Treeline transition: Excellent birding territory!

Treeline transition: Excellent birding territory!

Rocky peat land is prime habitat for Smith's Longspur.

Rocky peat land is prime habitat for Smith’s Longspur.

The treeline transition is also the best place to find the superb Harris’s Sparrow (North America’s largest sparrow and always highly sought after by visiting birders).

The treeline transition is the perfect place to find  Harris's Sparrow.

The treeline transition is the perfect place to find Harris’s Sparrow.

Birding around the small lakes near the Lodge is sure to produce many waterbirds, shorebirds and the thrill of seeing the northern loons up close and personal. The first photo below shows a Pacific Loon with her chick and the second photo shows a Red-throated Loon (both breed locally).

Pacific Loon with chick at Seal River.

Pacific Loon with chick.

Red-throated Loon at Seal River.

Red-throated Loon.

Another northern species with great appeal for visiting birders is the Willow Ptarmigan. They breed near the Lodge and are usually fairly easy to find, although many will leave the area in fall (in late fall Rock Ptarmigan move down into this area from further north). The first photo below shows a male Willow Ptarmigan displaying to a female and the second photo shows a young chick.

Willow Ptarmigan displaying to a female at Seal River.

Willow Ptarmigan displaying to a female.

Willow Ptarmigan chick at Seal River.

Willow Ptarmigan chick.

Short-eared Owls also breed on the open peatland here and are sometimes seen from the Lodge. With considerable luck, it is possible to find other species of owls here, such as the juvenile Northern Hawk Owl (you’ll need to walk back to the trees to find this species). Other owls are few and far between, although Snowy Owls are possible, especially in late fall.

Short-eared Owl Seal River.

Short-eared Owl.

Northern Hawk Owl Seal River.

Northern Hawk Owl.

Most of your birding will occur close to the coast, where the waterfowl and shorebirds congregate. If you enjoy the spectacle of massive flocks of waterfowl such as the Snow Geese shown below, you’ll love the Seal River area.

Snow geese at Seal River.

Snow geese at Seal River.

Common Eider breed here and also occur in large flocks in the fall. All three species of scoter also occur. The photo below shows White-winged Scoter and Common Eider.

White-winged Scoter and Common Eider, Seal River, Manitoba, Canada.

White-winged Scoter and Common Eider

In the fall, flocks of Brant move along the western coast of Hudson Bay. This species is rare anywhere else in Manitoba.

Brants over Hudson Bay.

Brants over Hudson Bay.

Although all three species of jaeger have been recorded in the Seal River area, only the Parasitic Jaeger is regularly occurring. The jaeger show is always a special treat as they perform extraordinarily acrobatic flight maneuvers in order to steal food from other birds such as gulls and terns.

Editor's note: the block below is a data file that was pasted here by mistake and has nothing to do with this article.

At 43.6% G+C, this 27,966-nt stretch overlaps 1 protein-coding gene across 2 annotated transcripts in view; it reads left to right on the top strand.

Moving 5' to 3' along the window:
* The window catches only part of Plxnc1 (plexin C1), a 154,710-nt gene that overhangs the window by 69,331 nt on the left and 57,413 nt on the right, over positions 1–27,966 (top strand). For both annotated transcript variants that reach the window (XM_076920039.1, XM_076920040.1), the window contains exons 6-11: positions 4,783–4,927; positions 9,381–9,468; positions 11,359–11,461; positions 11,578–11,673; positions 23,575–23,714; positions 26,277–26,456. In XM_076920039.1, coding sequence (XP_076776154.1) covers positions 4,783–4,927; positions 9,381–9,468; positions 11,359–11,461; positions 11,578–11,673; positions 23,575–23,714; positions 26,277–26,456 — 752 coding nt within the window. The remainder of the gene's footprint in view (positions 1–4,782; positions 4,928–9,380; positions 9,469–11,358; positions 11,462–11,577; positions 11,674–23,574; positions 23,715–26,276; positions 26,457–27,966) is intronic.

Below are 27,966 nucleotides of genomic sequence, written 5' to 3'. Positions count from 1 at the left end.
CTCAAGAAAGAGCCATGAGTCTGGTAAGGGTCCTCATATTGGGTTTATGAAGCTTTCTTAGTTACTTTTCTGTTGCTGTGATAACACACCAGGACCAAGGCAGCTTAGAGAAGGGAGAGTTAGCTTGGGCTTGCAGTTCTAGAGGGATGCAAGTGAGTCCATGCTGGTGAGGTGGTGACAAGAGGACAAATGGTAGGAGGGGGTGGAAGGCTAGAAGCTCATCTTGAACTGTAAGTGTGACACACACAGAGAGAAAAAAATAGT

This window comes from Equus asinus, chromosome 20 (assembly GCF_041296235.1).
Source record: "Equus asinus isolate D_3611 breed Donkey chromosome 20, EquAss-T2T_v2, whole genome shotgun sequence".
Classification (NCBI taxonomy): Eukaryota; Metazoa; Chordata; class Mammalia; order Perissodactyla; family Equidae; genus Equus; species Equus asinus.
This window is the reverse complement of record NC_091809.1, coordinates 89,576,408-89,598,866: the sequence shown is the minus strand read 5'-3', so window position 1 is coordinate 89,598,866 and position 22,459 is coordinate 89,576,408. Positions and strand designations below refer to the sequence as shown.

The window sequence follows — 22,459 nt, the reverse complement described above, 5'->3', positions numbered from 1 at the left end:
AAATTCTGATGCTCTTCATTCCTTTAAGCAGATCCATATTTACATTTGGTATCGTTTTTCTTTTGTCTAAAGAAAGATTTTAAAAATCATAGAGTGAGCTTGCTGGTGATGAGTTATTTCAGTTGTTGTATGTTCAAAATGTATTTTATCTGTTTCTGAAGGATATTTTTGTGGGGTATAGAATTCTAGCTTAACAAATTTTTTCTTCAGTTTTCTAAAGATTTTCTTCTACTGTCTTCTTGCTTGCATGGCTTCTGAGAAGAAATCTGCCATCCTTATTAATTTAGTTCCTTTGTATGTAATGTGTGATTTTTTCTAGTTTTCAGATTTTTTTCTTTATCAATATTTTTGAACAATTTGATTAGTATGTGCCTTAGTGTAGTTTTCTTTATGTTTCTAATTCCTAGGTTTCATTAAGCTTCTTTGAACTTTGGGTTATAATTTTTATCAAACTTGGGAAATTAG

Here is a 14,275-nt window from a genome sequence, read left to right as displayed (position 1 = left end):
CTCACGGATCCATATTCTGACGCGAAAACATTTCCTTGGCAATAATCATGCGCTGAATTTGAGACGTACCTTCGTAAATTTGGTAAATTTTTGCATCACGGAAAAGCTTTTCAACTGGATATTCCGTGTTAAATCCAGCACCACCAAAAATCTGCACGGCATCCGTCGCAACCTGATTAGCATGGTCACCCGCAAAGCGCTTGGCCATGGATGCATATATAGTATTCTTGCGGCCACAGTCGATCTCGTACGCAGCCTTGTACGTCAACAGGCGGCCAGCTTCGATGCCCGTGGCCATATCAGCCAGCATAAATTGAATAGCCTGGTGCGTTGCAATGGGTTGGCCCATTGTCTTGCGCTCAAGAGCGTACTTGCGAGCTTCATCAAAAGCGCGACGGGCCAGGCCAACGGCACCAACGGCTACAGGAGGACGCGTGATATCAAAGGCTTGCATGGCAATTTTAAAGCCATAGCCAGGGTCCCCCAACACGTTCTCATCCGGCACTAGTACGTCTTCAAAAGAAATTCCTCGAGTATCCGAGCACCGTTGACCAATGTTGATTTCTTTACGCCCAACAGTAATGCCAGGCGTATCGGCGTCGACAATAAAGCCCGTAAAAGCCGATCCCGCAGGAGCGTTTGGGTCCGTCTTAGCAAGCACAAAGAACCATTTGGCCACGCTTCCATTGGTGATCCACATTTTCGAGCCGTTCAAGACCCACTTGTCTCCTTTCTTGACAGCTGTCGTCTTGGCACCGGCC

Parasitic Jaeger are seen regularly at Seal River.

Parasitic Jaeger. A regular at Seal River.

The Lodge offers truly superb shorebirding. In July, local breeding species don their breeding colours and may be observed with downy young. By late July the migration is already underway and the flocks start to build. If you hit the tide right, the mudflats can be just teeming with shorebirds. One of the big attractions is the magnificent Hudsonian Godwit. The first photo below shows a Godwit in breeding plumage and the second shows a juvenile feeding on worms in the Hudson Bay mud.

Hudsonian Godwit at Seal River

The magnificent Hudsonian Godwit.

Hudsonian Godwit feeding on worms at Seal River Lodge.

Breakfast time!

A July visit to the area offers a chance to see shorebirds breeding, including observing downy young and juvenal plumages. Below a recently hatched Semipalmated Plover chick crosses the tundra (first photo) and eventually finds shelter underneath a parent along with other siblings (second photo).

Recently hatched Semipalmated Plover chick at Seal River.

Recently hatched Semipalmated Plover chick.

Semipalmated Plover Seal River.

Semipalmated Plover. There are chicks under there!

The next two photos show another local breeding shorebird, the Dunlin, in full breeding colours (first photo) and in juvenal plumage (second photo).

Dunlin in breeding plumage.

Dunlin in breeding plumage.

Juvenile Dunlin at Seal River Lodge.

Juvenile Dunlin hopping across tundra.

Shorebirding in late July and August in the Seal River area is all about finding the flocks feeding on the mudflats. Shorebirds gather here in the tens of thousands to feed in the very productive inter-tidal zone. This is a truly fantastic location to wait on a boulder and photograph shorebirds. It allows you to observe quietly in close proximity to the birds and to witness an array of fascinating behaviours.

Most of the shorebirds here are feeding on the high quantity of worms and other invertebrates available in the inter-tidal mud, as shown in the photo below of a juvenile American Golden-Plover pulling a worm, and again by a Pectoral Sandpiper that has also found a tasty morsel.

American Golden-Plover at Seal River Heritage Lodge, Manitoba, Canada.

American Golden-Plover pulling a worm.

Pectoral Sandpiper at Seal River Lodge, Manitoba, Canada.

This Pectoral Sandpiper isn’t missing breakfast either!

Shorebirds are typically less shy than waterfowl, and sitting quietly in areas where the shorebirds are feeding can allow for fantastic close-up photos, such as this portrait of a Pectoral Sandpiper that walked to within a foot of me as I was conducting shorebird counts.

Pectoral Sandpiper close-up at Seal River.

Pectoral Sandpiper close-up.

In addition to foraging behaviour, you can also observe aggressive interactions, responses to predators, and preening and bathing, as demonstrated below by a juvenile White-rumped Sandpiper.